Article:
When our noble and distinguished contemporaries talk about what it takes to be a great designer in the video game industry, I feel that one point is consistently missed: games are everywhere, and in the majority of cases, they don’t need a computer or console to play. While good design utilizes the constraints of the platform being designed for, great design is technology independent. I will always be skeptical of a person’s design acumen if they can only produce a fun experience in one narrow field, such as mobile or social gaming.
A lottery is a game. Fast food promotions like McDonalds’ Monopoly are games. These corporate efforts are generally crude and less sophisticated than most playground games designed by children, but are nonetheless ever-present and popular. Can you imagine what would happen if the body of knowledge for game design and reward psychology were utilized by all consumer industries?
Back to playground games. If you want to exercise your game design skills, the only platform you need to understand is a space to play something in and a group of people to play something with. Add some deliberately chosen props, or modify the rules to a time-honoured classic like Capture the Flag. Go nuts with team sizes, constraints, and win conditions. Try to make the experience rewarding for all, and watch for lulls in energy or activity level — these will be the indicators of your success.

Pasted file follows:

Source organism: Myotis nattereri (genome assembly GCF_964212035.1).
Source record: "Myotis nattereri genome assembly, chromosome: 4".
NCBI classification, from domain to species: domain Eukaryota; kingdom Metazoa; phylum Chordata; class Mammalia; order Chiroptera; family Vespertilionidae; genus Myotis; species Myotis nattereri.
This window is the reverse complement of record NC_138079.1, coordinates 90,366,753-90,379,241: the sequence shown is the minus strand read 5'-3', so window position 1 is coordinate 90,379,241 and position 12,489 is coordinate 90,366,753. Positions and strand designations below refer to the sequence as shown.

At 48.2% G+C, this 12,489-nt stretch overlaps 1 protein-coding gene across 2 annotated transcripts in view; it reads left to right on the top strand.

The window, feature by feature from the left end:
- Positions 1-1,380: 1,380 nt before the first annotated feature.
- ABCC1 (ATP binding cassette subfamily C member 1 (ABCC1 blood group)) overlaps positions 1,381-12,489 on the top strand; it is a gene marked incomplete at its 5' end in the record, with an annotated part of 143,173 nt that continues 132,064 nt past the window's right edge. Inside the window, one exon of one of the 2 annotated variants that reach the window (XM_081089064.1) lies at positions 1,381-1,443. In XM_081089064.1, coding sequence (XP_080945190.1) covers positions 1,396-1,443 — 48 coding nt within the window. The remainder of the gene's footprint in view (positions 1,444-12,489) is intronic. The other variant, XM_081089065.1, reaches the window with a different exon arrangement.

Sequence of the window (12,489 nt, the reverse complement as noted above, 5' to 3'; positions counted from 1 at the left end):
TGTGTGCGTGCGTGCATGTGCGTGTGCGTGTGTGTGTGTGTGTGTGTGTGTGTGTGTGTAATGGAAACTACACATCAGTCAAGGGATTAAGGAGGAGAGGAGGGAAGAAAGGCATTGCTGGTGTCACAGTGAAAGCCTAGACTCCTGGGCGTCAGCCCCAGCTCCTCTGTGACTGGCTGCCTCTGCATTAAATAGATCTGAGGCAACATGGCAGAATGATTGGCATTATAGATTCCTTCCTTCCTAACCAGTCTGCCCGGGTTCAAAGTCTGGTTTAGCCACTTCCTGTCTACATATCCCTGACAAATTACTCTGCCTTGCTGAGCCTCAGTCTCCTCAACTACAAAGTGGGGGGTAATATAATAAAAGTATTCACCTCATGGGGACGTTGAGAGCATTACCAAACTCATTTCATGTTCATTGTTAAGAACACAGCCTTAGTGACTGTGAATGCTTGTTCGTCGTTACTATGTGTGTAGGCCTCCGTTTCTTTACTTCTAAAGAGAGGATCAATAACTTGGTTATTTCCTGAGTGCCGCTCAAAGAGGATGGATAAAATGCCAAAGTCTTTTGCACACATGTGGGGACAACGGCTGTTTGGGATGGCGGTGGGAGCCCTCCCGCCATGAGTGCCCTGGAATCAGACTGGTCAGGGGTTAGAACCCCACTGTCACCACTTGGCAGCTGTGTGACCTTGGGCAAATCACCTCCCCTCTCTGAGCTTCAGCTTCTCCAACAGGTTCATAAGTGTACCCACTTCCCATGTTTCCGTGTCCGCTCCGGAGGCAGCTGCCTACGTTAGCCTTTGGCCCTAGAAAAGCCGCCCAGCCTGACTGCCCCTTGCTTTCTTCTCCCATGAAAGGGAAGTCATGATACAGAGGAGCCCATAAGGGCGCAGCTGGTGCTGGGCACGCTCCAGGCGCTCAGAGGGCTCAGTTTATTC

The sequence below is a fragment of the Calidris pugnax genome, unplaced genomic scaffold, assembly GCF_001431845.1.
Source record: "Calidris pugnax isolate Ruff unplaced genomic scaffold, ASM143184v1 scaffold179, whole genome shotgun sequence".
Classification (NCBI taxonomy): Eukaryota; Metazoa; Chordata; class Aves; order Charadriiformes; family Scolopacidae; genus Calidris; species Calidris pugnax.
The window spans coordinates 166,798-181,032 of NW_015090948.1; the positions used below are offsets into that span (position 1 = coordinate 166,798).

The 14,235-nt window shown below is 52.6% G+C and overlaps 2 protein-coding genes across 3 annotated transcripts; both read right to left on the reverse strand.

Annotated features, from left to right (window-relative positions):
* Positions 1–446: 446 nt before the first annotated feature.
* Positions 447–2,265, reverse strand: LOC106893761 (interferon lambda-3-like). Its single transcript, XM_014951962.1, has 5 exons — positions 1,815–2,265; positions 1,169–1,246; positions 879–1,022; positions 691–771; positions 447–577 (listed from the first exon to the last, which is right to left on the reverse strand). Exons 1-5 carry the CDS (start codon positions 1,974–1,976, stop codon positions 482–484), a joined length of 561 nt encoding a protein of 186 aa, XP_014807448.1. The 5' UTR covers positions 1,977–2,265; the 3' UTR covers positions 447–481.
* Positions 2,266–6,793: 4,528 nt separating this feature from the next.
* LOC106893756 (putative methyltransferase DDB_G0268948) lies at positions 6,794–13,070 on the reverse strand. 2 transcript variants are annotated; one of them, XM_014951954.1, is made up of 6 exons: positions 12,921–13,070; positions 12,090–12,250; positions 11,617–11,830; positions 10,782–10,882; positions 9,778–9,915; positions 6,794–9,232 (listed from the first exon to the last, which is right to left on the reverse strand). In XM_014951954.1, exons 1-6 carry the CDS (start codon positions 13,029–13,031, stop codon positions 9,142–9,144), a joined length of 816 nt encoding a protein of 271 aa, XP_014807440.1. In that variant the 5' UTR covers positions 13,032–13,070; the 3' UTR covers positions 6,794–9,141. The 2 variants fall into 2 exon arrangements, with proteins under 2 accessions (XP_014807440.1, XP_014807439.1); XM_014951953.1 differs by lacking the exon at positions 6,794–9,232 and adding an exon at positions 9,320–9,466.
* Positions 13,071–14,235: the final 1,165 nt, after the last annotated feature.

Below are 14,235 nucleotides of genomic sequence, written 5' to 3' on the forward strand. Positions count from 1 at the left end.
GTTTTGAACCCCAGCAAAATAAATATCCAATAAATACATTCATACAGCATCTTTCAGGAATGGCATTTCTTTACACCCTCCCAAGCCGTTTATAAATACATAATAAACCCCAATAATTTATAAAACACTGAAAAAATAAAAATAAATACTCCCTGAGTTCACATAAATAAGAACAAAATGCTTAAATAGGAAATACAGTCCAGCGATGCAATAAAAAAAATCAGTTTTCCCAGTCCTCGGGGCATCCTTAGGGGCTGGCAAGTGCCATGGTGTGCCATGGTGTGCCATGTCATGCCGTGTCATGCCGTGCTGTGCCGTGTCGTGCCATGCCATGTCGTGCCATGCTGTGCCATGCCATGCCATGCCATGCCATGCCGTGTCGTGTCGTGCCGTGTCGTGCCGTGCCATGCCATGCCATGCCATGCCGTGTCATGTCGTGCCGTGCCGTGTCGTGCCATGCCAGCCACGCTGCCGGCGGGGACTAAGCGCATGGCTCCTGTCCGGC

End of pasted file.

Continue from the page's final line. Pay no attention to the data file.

Lewis and I have been blessed with a vibrant group of friends who are graciously (or unwittingly) our guinea pigs for such exercises. This past weekend, Lewis put together an epic, 12-person water fight in a public park, and an excellent time was had by all. I’ll leave it to Lewis to provide you with his design notes and lessons learned 😉
Oh, and some of said friends have been bugging us for another alpha release of Tainted Sword. There’s a few things I’d like to make sure have been implemented before I send this version out. But if you’re interested in seeing it, feel free to holler at us and let us know!